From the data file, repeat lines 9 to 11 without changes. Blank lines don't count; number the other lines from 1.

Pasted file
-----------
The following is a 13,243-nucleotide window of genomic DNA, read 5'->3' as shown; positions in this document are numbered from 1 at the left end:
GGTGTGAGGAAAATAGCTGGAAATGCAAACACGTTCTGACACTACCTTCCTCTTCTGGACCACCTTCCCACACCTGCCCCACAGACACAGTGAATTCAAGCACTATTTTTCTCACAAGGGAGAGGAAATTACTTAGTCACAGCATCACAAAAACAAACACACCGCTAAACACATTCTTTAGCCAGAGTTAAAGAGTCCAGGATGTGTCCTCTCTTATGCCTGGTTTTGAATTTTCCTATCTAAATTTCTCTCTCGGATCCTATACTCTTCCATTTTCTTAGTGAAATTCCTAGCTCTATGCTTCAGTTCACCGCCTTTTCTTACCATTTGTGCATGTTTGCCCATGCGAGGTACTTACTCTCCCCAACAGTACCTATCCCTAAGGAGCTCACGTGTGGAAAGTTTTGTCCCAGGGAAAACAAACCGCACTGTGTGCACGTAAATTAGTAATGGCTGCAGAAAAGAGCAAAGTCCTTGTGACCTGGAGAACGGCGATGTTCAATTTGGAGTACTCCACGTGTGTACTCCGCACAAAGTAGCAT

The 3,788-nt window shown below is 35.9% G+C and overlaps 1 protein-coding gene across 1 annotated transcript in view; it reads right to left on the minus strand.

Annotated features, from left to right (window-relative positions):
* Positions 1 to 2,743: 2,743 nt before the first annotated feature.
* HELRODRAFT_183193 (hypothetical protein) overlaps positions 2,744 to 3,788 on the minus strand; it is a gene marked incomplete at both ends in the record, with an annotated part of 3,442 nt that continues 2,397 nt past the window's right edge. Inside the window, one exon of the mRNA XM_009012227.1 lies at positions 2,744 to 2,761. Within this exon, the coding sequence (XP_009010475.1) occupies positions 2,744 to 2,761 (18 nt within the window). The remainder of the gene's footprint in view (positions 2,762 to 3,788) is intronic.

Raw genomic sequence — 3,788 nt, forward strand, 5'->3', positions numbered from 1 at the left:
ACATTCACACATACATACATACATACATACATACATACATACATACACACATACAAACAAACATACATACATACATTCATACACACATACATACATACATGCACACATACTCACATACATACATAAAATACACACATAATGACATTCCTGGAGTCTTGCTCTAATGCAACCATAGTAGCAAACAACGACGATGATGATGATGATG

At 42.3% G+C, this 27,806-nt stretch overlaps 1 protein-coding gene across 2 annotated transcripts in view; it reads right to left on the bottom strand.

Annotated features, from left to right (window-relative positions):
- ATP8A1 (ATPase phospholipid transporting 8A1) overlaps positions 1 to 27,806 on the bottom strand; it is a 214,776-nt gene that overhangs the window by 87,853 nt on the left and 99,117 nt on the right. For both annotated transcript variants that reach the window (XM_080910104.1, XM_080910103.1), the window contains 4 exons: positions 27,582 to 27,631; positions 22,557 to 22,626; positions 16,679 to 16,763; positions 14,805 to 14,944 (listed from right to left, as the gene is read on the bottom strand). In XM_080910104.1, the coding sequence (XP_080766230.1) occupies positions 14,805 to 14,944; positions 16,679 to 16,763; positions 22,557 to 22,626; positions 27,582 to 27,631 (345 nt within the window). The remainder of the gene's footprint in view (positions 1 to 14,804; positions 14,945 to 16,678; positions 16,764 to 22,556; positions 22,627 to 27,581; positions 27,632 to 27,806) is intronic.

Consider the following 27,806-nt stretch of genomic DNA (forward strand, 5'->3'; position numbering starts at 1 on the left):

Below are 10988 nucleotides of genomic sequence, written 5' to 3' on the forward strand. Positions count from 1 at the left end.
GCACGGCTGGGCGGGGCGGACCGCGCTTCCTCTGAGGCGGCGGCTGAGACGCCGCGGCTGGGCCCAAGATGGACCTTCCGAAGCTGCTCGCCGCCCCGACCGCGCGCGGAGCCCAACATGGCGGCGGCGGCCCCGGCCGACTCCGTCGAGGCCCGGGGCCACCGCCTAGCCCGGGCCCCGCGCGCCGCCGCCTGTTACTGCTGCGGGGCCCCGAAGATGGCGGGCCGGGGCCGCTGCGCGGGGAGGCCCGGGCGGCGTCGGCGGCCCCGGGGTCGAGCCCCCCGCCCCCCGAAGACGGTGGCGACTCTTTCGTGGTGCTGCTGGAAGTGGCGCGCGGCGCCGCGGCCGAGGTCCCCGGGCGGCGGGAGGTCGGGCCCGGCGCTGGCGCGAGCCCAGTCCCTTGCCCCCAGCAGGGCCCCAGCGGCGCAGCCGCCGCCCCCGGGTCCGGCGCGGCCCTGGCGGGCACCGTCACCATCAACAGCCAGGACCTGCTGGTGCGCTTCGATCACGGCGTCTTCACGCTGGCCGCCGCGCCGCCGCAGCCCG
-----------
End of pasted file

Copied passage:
At 42.3% G+C, this 27,806-nt stretch overlaps 1 protein-coding gene across 2 annotated transcripts in view; it reads right to left on the bottom strand.

Annotated features, from left to right (window-relative positions):
- ATP8A1 (ATPase phospholipid transporting 8A1) overlaps positions 1 to 27,806 on the bottom strand; it is a 214,776-nt gene that overhangs the window by 87,853 nt on the left and 99,117 nt on the right. For both annotated transcript variants that reach the window (XM_080910104.1, XM_080910103.1), the window contains 4 exons: positions 27,582 to 27,631; positions 22,557 to 22,626; positions 16,679 to 16,763; positions 14,805 to 14,944 (listed from right to left, as the gene is read on the bottom strand). In XM_080910104.1, the coding sequence (XP_080766230.1) occupies positions 14,805 to 14,944; positions 16,679 to 16,763; positions 22,557 to 22,626; positions 27,582 to 27,631 (345 nt within the window). The remainder of the gene's footprint in view (positions 1 to 14,804; positions 14,945 to 16,678; positions 16,764 to 22,556; positions 22,627 to 27,581; positions 27,632 to 27,806) is intronic.